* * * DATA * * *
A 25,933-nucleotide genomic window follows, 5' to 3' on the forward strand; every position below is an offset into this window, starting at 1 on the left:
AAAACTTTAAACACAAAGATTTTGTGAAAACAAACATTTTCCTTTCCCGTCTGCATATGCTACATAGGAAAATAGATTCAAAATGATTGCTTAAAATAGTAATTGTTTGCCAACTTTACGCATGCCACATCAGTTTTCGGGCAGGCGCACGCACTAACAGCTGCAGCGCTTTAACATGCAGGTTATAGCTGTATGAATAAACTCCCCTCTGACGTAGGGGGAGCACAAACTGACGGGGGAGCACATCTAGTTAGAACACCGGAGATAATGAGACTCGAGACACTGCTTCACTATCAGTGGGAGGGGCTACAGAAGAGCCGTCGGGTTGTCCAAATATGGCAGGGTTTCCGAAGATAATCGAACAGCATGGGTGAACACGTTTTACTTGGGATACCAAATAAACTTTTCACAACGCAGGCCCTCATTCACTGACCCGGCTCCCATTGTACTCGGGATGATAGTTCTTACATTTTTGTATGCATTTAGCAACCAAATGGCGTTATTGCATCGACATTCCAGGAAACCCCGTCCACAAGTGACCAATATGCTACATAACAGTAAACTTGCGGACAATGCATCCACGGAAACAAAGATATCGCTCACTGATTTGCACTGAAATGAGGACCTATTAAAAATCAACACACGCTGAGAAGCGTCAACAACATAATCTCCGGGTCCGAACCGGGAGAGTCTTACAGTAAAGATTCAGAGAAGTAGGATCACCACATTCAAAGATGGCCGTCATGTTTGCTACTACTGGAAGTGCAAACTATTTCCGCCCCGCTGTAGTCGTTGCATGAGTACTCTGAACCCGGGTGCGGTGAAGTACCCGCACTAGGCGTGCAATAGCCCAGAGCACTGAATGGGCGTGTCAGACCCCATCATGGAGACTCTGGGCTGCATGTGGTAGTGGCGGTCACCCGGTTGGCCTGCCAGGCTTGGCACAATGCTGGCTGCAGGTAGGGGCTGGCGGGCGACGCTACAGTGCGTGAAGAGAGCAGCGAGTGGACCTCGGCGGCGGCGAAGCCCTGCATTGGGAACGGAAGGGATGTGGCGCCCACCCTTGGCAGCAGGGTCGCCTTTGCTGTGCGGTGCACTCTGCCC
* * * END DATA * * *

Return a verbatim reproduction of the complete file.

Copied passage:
A 25,933-nucleotide genomic window follows, 5' to 3' on the forward strand; every position below is an offset into this window, starting at 1 on the left:
AAAACTTTAAACACAAAGATTTTGTGAAAACAAACATTTTCCTTTCCCGTCTGCATATGCTACATAGGAAAATAGATTCAAAATGATTGCTTAAAATAGTAATTGTTTGCCAACTTTACGCATGCCACATCAGTTTTCGGGCAGGCGCACGCACTAACAGCTGCAGCGCTTTAACATGCAGGTTATAGCTGTATGAATAAACTCCCCTCTGACGTAGGGGGAGCACAAACTGACGGGGGAGCACATCTAGTTAGAACACCGGAGATAATGAGACTCGAGACACTGCTTCACTATCAGTGGGAGGGGCTACAGAAGAGCCGTCGGGTTGTCCAAATATGGCAGGGTTTCCGAAGATAATCGAACAGCATGGGTGAACACGTTTTACTTGGGATACCAAATAAACTTTTCACAACGCAGGCCCTCATTCACTGACCCGGCTCCCATTGTACTCGGGATGATAGTTCTTACATTTTTGTATGCATTTAGCAACCAAATGGCGTTATTGCATCGACATTCCAGGAAACCCCGTCCACAAGTGACCAATATGCTACATAACAGTAAACTTGCGGACAATGCATCCACGGAAACAAAGATATCGCTCACTGATTTGCACTGAAATGAGGACCTATTAAAAATCAACACACGCTGAGAAGCGTCAACAACATAATCTCCGGGTCCGAACCGGGAGAGTCTTACAGTAAAGATTCAGAGAAGTAGGATCACCACATTCAAAGATGGCCGTCATGTTTGCTACTACTGGAAGTGCAAACTATTTCCGCCCCGCTGTAGTCGTTGCATGAGTACTCTGAACCCGGGTGCGGTGAAGTACCCGCACTAGGCGTGCAATAGCCCAGAGCACTGAATGGGCGTGTCAGACCCCATCATGGAGACTCTGGGCTGCATGTGGTAGTGGCGGTCACCCGGTTGGCCTGCCAGGCTTGGCACAATGCTGGCTGCAGGTAGGGGCTGGCGGGCGACGCTACAGTGCGTGAAGAGAGCAGCGAGTGGACCTCGGCGGCGGCGAAGCCCTGCATTGGGAACGGAAGGGATGTGGCGCCCACCCTTGGCAGCAGGGTCGCCTTTGCTGTGCGGTGCACTCTGCCC